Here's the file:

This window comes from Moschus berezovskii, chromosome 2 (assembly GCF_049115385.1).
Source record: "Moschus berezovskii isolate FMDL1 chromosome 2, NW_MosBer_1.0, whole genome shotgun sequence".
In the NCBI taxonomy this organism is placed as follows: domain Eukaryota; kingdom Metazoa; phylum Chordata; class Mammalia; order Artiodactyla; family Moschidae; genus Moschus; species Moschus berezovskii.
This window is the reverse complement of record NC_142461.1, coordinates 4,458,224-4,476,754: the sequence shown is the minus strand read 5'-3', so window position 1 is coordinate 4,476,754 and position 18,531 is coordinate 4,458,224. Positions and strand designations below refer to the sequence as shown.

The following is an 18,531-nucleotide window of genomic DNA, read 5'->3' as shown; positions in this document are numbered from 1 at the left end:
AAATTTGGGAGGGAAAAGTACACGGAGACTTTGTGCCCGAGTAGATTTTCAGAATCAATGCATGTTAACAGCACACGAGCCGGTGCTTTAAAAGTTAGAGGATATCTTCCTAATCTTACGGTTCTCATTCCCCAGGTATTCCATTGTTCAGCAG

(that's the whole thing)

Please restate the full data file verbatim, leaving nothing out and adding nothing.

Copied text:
This window comes from Moschus berezovskii, chromosome 2 (assembly GCF_049115385.1).
Source record: "Moschus berezovskii isolate FMDL1 chromosome 2, NW_MosBer_1.0, whole genome shotgun sequence".
In the NCBI taxonomy this organism is placed as follows: domain Eukaryota; kingdom Metazoa; phylum Chordata; class Mammalia; order Artiodactyla; family Moschidae; genus Moschus; species Moschus berezovskii.
This window is the reverse complement of record NC_142461.1, coordinates 4,458,224-4,476,754: the sequence shown is the minus strand read 5'-3', so window position 1 is coordinate 4,476,754 and position 18,531 is coordinate 4,458,224. Positions and strand designations below refer to the sequence as shown.

The following is an 18,531-nucleotide window of genomic DNA, read 5'->3' as shown; positions in this document are numbered from 1 at the left end:
AAATTTGGGAGGGAAAAGTACACGGAGACTTTGTGCCCGAGTAGATTTTCAGAATCAATGCATGTTAACAGCACACGAGCCGGTGCTTTAAAAGTTAGAGGATATCTTCCTAATCTTACGGTTCTCATTCCCCAGGTATTCCATTGTTCAGCAG